The magic of this episode is that Tanaka never comes off as a dick, or self-absorbed. This is simply his nature, his calling, and his passion, and if his best friend Ohta, who is one of those super-nice do-it-all perfect dudes can not only tolerate but embrace it, well, so can I. And I did.

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That idea of listlessness-as-art is carried throughout the various isolated skits that explore Tanaka’s listlessness in novel ways, including using sometimes long spans of silence or whiting out a scene for comedic effect.

There’s also a wonderful tension going on between stillness and sudden bursts of action, whether that action is violent like falling out of a desk, or an accidentally-thrown racquet, or subtle like the unseen injury of French bread cutting the inside of Tanaka’s mouth.

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No one other than Ohta, his almost constant companion (and straight man to Tanaka’s quiet gags) this episode, understands just how much workgoes into being as listless as Tanaka is. He truly works at it and thinks about it; it’s not just narcolepsy.

Unlike most people, Tanaka neither sees nor wants to see himself as the main character in his own story; rather, he’d prefer to be one of the background characters who may not be filled in or even have a face; a wonderful meta nod to a common anime money-saving technique that also features Tanaka trying it out by engaging his personal cloaking device!

As for who the main character should be, Tanaka is convinced it should be Ohta, who is almost as effortlessly active and reliable and popular as Tanaka is listless. What’s so funny is that Tanaka admires Ohta for being Ohta and vice versa, yet neither wants to be the other at all.

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While the episode almost drags on listlessly (likely semi-intentional!), the isolated skits give way to a slower-burn story that is built up by a fresh series of little events, all of which lead Ohta to believe Tanaka is having an uncommonly double-listless day.

That is, until Tanaka turns the normally upbeat song “Hometown” into a durge in minor key, then screeches at the teacher when she tries to brush something off his chin.

Then Ohta gets the idea Tanaka could be in love, a theory he tests when he enters the classroom during sunset; the kind of scene where many a love confession has been made throughout anime history (a fact the show knows we know full well).

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All it takes is a quick glance at Tanaka’s copybook to see all the reminders for him to go to the dentist to turn Ohta’s theory upside-down and explani all of Tanaka’s stranger behavior: kid’s got a cavity,and he desperately doesn’t want to interrupt his serene everyday life for an invasive dental procedure. But that’s tough; and Ohta carries him to the dentist to take his proverbial medicine.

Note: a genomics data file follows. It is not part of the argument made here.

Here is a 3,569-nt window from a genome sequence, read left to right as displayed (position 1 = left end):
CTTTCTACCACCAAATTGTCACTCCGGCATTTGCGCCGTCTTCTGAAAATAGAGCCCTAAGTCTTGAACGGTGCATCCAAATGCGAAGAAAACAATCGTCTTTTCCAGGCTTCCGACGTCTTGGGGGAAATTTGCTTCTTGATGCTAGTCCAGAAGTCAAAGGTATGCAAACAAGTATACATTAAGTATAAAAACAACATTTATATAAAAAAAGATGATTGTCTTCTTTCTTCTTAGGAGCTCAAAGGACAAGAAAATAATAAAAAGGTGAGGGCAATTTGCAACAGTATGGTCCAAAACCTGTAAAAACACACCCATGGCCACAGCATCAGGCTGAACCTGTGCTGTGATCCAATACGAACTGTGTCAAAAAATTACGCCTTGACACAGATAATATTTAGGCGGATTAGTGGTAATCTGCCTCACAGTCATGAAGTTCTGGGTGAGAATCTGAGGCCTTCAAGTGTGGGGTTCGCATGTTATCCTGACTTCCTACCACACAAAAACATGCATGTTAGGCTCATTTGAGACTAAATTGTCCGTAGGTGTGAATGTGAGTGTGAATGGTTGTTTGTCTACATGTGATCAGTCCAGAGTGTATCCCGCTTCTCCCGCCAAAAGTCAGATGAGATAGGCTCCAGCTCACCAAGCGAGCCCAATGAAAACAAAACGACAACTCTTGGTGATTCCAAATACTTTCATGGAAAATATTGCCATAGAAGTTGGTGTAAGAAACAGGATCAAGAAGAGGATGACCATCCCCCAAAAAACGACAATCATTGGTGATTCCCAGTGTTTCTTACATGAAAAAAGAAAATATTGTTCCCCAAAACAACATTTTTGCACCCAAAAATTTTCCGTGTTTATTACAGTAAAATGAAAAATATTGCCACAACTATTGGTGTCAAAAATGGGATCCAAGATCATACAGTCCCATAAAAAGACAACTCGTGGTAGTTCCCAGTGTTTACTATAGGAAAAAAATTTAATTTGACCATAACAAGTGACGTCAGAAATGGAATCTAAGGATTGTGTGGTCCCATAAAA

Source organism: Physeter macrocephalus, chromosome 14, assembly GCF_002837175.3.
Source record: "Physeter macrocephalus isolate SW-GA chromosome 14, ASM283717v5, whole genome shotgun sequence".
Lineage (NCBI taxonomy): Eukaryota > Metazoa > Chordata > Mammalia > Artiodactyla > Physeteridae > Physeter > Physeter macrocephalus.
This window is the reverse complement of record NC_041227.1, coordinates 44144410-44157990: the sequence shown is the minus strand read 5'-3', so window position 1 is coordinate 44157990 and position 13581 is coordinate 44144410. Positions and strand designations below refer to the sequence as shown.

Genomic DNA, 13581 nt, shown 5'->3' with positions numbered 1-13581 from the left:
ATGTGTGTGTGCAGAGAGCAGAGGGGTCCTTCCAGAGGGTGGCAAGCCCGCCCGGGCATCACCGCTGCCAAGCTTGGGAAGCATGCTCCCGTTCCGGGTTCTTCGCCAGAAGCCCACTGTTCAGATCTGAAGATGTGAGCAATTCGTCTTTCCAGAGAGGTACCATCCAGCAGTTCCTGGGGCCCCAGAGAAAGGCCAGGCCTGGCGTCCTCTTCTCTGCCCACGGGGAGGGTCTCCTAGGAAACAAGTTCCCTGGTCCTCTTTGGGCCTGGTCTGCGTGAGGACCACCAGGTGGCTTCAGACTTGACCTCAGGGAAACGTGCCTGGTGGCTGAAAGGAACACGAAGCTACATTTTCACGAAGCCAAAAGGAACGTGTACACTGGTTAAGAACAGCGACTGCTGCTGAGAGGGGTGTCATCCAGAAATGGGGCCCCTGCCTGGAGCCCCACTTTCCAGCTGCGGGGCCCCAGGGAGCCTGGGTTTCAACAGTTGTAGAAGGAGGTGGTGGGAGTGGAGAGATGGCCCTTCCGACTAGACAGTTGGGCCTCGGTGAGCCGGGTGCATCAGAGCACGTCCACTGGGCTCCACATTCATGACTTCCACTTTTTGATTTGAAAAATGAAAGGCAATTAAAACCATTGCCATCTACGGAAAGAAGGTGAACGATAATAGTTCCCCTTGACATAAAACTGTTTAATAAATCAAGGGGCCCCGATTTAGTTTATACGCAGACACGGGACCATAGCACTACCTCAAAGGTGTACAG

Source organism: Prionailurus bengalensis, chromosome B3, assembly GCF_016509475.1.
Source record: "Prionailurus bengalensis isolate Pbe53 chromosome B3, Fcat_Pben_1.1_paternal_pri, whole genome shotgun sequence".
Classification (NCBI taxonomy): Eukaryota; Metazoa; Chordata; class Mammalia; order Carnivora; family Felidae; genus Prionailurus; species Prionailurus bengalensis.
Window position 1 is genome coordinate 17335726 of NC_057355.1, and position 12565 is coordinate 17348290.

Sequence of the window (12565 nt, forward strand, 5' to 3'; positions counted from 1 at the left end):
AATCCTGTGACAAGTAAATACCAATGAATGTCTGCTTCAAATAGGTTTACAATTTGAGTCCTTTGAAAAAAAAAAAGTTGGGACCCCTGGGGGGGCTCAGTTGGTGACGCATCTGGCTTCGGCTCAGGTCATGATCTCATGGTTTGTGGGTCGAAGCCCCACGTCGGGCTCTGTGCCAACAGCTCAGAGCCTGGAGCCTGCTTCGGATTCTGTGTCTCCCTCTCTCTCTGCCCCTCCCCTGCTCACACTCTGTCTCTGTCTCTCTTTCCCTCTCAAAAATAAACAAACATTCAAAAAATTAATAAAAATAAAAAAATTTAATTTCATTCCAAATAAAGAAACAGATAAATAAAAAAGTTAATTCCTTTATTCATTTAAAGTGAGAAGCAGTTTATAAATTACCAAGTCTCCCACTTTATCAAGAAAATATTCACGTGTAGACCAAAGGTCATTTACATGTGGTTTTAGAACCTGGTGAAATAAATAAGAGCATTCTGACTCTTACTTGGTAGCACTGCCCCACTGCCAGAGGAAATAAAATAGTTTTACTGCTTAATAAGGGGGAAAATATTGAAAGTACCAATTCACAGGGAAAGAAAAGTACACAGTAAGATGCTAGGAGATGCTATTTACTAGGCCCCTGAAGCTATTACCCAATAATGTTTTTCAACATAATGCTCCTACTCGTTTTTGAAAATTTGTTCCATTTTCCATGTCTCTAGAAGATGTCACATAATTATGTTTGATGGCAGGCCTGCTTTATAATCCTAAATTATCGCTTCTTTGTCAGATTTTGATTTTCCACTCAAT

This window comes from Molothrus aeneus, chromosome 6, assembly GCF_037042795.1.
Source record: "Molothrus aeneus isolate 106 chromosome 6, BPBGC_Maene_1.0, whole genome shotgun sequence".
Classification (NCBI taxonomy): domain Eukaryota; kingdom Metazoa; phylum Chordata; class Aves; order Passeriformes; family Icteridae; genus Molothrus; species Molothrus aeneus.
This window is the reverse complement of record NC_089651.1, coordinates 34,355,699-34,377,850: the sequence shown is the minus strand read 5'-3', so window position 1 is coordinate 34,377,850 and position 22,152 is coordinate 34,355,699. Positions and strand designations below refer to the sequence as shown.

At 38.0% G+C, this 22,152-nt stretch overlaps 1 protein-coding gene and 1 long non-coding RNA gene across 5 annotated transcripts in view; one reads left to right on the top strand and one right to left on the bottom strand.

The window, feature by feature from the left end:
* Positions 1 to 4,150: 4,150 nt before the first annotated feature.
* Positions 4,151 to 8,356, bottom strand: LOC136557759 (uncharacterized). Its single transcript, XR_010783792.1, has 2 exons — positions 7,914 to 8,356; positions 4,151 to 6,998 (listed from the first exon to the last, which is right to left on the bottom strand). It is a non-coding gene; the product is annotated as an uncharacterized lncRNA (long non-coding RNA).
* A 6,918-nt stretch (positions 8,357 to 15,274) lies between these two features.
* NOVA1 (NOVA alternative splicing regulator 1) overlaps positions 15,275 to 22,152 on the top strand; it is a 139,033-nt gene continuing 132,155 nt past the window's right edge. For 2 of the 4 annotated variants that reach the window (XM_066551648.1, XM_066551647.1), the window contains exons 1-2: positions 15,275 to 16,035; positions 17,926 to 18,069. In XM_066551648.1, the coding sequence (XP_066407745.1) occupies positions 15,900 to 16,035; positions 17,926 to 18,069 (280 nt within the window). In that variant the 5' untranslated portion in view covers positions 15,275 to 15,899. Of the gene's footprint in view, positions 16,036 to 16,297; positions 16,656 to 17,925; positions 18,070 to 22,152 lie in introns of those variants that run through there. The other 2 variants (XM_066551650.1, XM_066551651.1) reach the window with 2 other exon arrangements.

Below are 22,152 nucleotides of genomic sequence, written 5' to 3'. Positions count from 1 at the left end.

At the end of the day, Tanaka is grateful to have Ohta as a friend, and Tanaka continues to respect Tanaka’s dedication to nothing less than the perfection of listlessness, and furthermore devotes himself to continuing to support him any way he can. And there are a lot of ways, many of them involving carrying him to and from places!

Finally, the episode closes with what seems to be an admirer of Tanakas, which is confirmed in the preview, in which this girl begs him to become his apprentice. Which is awesome, because Tanaka would make the perfect listless master!

Tanaka-kun is Always Listless was a slow-building and sometimes repetitive but always clever, witty, entertaining, and creative. Now if you’ll excuse me, I’m going to go take a nap…I need to practice!

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Flying Witch – 01 (First Impressions)

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Like Shounen MaidFlying Witch has a very self-explanatory title, and is also a lighthearted slice-of-life tale about a young person starting a new chapter of their life.

In this case it’s an of-age witch, Kowata Makoto, moving out of her parents’ house in Yokohama to live with her second cousins in sleepy Aomori, where she’ll remain until she becomes full-fledged.

She also brings along her black cat Chito, though he only speaks Cat, not Human. Still, the first thing that came into my head was Kiki’s Delivery Service, only Makoto isn’t living all the way on her own and doesn’t have to worry about money and such.

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I like the excitement of moving to a new place and basking in its newness, though by God Makoto has a lot of moving boxes!

I also like the very realistic way her younger cousin Chinatsu is initially weary of the new freeloader, especially when she hears her talking to her cat.

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That changes when the two girls go out shopping, Makoto picks up a bamboo broom, and starts levitating above the ground, a magical scene full of quiet awe.

Once Makoto takes her on a ride around town (which we unfortunately don’t get to see), Chinatsu’s weariness is replaced by the sheer glee of, well, having been flown around on a broom by a real witch.